PIH Liberia, Government Partners Establish New COVID-19 Center
Posted on Jun 5, 2020
In collaboration with Liberia’s Ministry of Health, National Public Health Institute, and Maryland County Health Team, Partners In Health Liberia is operating a 26-bed quarantine center in the coastal city of Harper, supporting the government’s COVID-19 response across Maryland County in Liberia’s southeast.
The center will accommodate people who have traveled from high-risk areas, along with those who have potentially contacted someone positive for COVID-19, or exhibit symptoms including a cough, fever, sore throat, or difficulty breathing.
In addition to the 26 isolated beds, the center is equipped with hand-washing stations, water tanks, gender-friendly washrooms, blood pressure equipment, oxygen saturation machines, medical thermometers, and more. PIH is operating the center alongside national and county partners, supporting their efforts to identify COVID-19 cases and minimize spread of the viral disease.
“A well-equipped and dignified Precautionary Observation Center is an essential part of community-based infectious disease management and prevention,” said Dr. Maxo Luma, executive director of PIH Liberia. “Using this space, we are able to quarantine COVID-19 contacts to keep our communities safe, while ensuring those exposed to COVID-19 receive the medical attention and psychosocial support they need.”
Clinicians at PIH-supported Pleebo Health Center, north of Harper, reported their first confirmed case of COVID-19 in April. Shortly after, PIH and the county health team set up the quarantine center at Harper’s Cape Palmas High School, which the national government had designated for use in the country’s COVID-19 response.
Managing cases at the center is a joint effort between PIH Liberia and the county health team, with PIH clinicians and mental health staff providing care and social support alongside technical support from the county team.
Clinicians at the center had monitored 21 patients total as of June 1 for COVID-19 symptoms, regularly checking their temperature, blood pressure and oxygen levels, while sending samples for testing in Monrovia, Liberia’s capital. By the end of May, Clinicians had designated a group of 17 patients as stable and ready to be discharged, enabling them to safely return to their families and communities.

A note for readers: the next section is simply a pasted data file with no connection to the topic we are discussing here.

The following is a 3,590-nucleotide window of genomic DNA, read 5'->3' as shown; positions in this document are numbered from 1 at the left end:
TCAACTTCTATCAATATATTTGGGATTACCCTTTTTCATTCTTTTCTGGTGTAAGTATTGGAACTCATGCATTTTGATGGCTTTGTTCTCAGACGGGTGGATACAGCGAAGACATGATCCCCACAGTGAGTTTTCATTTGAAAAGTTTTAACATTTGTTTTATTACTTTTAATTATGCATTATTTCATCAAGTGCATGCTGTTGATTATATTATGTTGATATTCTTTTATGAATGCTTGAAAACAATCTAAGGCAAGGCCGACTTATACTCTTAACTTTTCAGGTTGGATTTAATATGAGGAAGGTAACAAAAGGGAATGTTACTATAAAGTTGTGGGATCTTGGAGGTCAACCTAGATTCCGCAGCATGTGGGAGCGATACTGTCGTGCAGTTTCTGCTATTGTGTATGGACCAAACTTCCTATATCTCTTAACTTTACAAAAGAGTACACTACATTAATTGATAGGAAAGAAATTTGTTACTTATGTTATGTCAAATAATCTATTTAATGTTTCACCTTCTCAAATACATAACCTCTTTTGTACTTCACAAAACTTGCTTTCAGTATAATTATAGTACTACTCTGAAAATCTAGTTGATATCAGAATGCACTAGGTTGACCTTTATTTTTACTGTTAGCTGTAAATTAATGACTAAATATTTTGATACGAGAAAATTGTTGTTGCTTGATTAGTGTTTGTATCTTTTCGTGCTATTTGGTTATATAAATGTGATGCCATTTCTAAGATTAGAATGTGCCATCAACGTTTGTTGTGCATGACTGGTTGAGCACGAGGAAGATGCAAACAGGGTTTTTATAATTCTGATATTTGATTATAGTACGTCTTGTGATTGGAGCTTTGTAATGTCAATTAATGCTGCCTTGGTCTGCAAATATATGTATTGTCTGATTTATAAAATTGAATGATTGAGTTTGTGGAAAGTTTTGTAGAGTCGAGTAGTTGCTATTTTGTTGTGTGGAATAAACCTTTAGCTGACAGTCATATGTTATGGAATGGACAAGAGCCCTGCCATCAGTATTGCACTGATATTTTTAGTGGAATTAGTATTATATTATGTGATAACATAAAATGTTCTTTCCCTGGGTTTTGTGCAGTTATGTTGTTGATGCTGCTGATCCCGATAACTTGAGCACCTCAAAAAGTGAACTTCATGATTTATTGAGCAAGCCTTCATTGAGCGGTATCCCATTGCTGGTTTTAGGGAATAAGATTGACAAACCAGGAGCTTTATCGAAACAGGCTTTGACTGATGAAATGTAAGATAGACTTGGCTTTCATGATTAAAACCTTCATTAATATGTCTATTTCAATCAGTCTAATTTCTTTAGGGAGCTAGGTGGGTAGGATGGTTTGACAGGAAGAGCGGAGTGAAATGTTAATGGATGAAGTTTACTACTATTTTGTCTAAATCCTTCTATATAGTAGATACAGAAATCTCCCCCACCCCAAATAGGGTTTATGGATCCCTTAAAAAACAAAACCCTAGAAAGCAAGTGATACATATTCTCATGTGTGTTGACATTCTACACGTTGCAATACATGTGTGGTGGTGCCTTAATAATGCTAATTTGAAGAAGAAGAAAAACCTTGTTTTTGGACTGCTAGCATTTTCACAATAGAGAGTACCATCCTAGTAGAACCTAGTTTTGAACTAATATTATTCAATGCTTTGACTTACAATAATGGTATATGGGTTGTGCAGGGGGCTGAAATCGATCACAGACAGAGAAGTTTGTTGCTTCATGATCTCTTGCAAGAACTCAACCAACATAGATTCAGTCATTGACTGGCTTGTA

As of June 1, the confirmed case from April remained Pleebo’s only positive case. Four people who had traveled into Liberia were under observation at Pleebo Health Center as of that date.
Melvin Tamba, clinical mentor coordinator for PIH Liberia, said it took the team a week to set up the quarantine center in Harper, with help from volunteers. But the group also faced initial public sentiment against using the school for COVID-19 care, because of concerns about infection risks.
The county health team and local authorities addressed those concerns with a public awareness campaign about the health protocols implemented to prevent spread of the virus among the public.
“In order to prepare the quarantine center within a week, PIH, the county health team and volunteers from the Red Cross and Integrated Development Youth cleaned and disinfected the center before setting up,” Tamba said.
The group partitioned a block of six classrooms into safe, isolated spaces of about six beds per room, to limit exposure and safely provide hygiene and infection control supplies for each patient.
The group also set up hand-washing stations with clean water and soap at every entrance and exit, to limit the spread of the virus and help patients safely meet health protocols and social distancing measures.
The center is staffed 24 hours a day by medical clinicians, psychosocial clinicians, and security personnel, who work in shifts to check vital signs, monitor new patients and give care when necessary. Two custodial workers also are on duty, cleaning all surfaces and washrooms to ensure patients’ safety.
Dr. Francis Ketah, Liberia’s national chief medical officer, received keys to the quarantine center on behalf of the county health team, at a ceremony marking its opening. Ketah expressed his appreciation for PIH’s continuous work to strengthen the country’s health system, and for its leadership role in fighting COVID-19 in Maryland County. Also at the opening ceremony were PIH Liberia staff, leadership of PIH-supported J.J. Dossen Hospital and of Tubman University, local authorities, and community leaders.
Isaac Dolo, senior clinical mentor for PIH-Liberia, emphasized that the quarantine center will offer psychosocial support to patients, as well as medical care.
“We seek to give the utmost care, including psychological counseling, and the unit will keep people from high-risk zones and situations under close observation, until they clearly manifest symptoms or are safely discharged, in order to ensure public safety,” Dolo said.